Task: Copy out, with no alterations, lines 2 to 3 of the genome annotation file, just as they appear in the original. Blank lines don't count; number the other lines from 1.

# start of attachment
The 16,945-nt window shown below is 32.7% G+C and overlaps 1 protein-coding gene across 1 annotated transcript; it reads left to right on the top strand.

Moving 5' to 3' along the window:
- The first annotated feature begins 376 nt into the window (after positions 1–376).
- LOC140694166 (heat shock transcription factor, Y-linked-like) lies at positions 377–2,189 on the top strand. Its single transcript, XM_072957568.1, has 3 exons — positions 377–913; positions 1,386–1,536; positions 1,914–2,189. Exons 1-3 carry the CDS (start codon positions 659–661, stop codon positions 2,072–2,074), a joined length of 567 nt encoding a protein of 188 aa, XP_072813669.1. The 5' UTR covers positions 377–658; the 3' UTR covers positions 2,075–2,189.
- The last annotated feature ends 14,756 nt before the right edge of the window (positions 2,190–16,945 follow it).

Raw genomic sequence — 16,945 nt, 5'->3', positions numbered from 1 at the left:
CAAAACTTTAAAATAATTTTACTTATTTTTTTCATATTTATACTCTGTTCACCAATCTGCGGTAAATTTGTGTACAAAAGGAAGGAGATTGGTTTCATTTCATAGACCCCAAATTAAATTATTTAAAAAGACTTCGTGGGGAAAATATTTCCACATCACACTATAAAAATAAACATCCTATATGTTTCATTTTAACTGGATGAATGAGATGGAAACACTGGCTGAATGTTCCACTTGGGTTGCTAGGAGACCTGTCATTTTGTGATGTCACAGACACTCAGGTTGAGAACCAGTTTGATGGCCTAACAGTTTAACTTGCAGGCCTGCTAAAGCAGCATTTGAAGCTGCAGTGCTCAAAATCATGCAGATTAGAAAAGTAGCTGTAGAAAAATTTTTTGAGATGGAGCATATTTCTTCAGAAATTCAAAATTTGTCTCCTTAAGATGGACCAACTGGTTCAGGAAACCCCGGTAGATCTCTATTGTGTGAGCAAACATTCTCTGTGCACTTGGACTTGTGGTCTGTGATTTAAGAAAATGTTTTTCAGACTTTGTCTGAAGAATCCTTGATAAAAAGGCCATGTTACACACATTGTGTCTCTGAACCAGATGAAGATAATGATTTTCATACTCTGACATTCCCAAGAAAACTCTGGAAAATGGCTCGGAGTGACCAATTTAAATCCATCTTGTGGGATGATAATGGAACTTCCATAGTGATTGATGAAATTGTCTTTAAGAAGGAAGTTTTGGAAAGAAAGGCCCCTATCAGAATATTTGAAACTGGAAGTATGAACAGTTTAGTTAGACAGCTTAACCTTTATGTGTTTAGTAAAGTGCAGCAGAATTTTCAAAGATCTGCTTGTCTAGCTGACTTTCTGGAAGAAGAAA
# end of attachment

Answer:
Moving 5' to 3' along the window:
- The first annotated feature begins 376 nt into the window (after positions 1–376).